Broadband’s Kindle Paradigm

Written by John Roese, Chief Technology Officer, Nortel Networks

A year or so ago, I began talking about how moving toward the 4G world of WiMAX and LTE (and UMB at that time) would enable a broad range of new devices to be connected economically to the mobile Internet. I speculated that the economics of 4G – at roughly 3X capacity (based on spectral efficiency improvements of OFDM-MIMO) and one-third of the price (based on system simplification) – would likely result in the cost of connectivity dropping by an order of magnitude.

I also speculated that if the cheapest cellular plans then available — which were just under $10 a month — were to emerge as the price point for connecting something to the new mobile Internet, then the cost of connectivity might actually end up being buried in the cost of a content subscription. If you consider that Netflix has just started charging $8.99 for unlimited downloads and Napster charges less than $15 for unlimited monthly music use, then it’s quite feasible to consider that a device that is purchased outright for a few hundred dollars could possibly charge $19.99 a month for unlimited always-on music access — or other content — in the 4G world.

But again, it was all speculation — that is, until Amazon released the Kindle e-book system. This device, which costs $399 to buy, also requires a monthly charge of $1 to $2 for ongoing content such as blogs and about $10 for content such as books, but there is no discrete bill or subscription for the 3.5G network access provided via Sprint’s network. You are essentially a cellular subscriber without any direct relationship with the operator. Is this the new paradigm? Are there other specialized devices coming? And to what degree will this trend accelerate as the first WiMAX and LTE networks come online now, and over the next few years?

Considering the list of devices and economic models that could be suitable for this model of burying the cost of connectivity within the cost of services, content or device, quite a few areas are ripe for this paradigm. Consider the following list:

  • Gaming Systems: Systems like the NintendoDS and Sony PSP already have Wi-Fi connectivity but they can also interact on a broader scale via network-based services that can command a monthly fee. Instead of only interacting for gaming with close proximity players, would a global community of gamers be of value in that connected interaction? Imagine taking a lightweight device with you to play World of Warcraft in a bus or on a subway. Since the MMORPGs are becoming as much about social networking as gaming, this might actually be something a few of the 10 million players would desire, and since they are already paying $15 a month, a few more dollars and the cost of a specialized device wouldn’t be that big of a stretch.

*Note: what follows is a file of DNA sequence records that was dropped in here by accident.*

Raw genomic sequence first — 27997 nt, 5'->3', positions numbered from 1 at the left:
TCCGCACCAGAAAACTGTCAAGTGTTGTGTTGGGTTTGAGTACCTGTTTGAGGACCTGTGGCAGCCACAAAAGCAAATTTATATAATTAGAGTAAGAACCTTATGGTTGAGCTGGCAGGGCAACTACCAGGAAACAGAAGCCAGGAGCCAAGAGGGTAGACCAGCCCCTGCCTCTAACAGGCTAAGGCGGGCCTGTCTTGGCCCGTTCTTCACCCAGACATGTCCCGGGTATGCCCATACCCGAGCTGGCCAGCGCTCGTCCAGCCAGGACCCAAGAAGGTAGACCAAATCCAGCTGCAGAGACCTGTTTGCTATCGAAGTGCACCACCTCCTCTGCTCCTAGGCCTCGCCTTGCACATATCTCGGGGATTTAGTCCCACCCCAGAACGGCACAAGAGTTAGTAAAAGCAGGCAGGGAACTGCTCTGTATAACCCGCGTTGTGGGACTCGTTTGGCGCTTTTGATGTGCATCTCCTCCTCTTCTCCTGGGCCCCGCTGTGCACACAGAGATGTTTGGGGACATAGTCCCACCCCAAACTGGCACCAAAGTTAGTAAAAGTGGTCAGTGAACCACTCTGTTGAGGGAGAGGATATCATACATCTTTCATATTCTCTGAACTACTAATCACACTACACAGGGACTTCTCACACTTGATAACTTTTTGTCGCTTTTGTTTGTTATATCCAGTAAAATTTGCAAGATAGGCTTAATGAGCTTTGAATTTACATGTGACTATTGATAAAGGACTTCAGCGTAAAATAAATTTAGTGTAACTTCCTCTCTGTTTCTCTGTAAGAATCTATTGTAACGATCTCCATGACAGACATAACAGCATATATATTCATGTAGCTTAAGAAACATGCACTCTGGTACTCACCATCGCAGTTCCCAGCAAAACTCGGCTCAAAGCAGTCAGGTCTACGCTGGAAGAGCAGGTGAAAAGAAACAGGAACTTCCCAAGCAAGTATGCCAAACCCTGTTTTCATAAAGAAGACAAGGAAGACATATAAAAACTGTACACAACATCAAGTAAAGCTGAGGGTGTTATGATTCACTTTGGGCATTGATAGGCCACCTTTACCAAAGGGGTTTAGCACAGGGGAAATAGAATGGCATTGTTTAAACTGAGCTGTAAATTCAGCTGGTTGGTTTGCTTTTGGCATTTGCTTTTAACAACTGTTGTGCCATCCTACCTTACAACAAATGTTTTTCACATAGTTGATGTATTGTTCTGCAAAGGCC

• Music Players: As I write this, I am sitting on a plane with my MP3 player and, as such, am limited to what it holds; to update it I need to connect via my PC. The iPod touch (a nice MP3 player but with, at 16 gigs, insufficient capacity for my taste) has a Wi-Fi interface and can access iTunes via a hotspot. But in order to access connectivity and update content, I need to be at a hotspot and deliberately interact with the device. Better would be automatic access to the universe of existing and new music without even having to realize that a network is involved. An iPod with a CDMA interface like a Kindle, or a WiMAX or LTE interface, is by no means beyond the realm of technical possibility.
  • Media Players: Music is interesting, but the killer app for mobile multimedia entertainment is the device that has a significant screen, massive libraries of video and a long-enough battery life to watch more than one movie. All the parts exist today — they just haven’t yet come together. Mobile DVD players with screen sizes of up to 11 inches are widely available. And these devices have significant battery life (which is impressive given that they have motors spinning DVDs and operating lasers). As for content, the new all-you-can-eat subscriptions of Netflix and others have set a price for Internet-based multimedia. Finally, the connectivity exists via CDMA or UMTS 3G networks (à la Kindle) or WiMAX and LTE (much more suitable for video). If you combined these elements, what would you have? A mobile device that approximates the physical experience of TV, with access to tens of thousands of titles, and almost infinite content for, maybe, $20 per month.

What else could be in this class? An always-on, interactive automotive entertainment system? A patient monitoring system that allows cardiac patients (and their implanted heart monitors) to be in constant touch with their doctors? A home baby monitor that operates at unlimited range of the Internet?

The list is pretty broad. The reason is that the building blocks of these systems are now available and are only getting more real as we move towards 4G. All we need is connectivity, interface, and content that fit together in a system with an economic model that consumers can tolerate.

Any other ideas about what else could use these building blocks to revolutionize the hyperconnected world?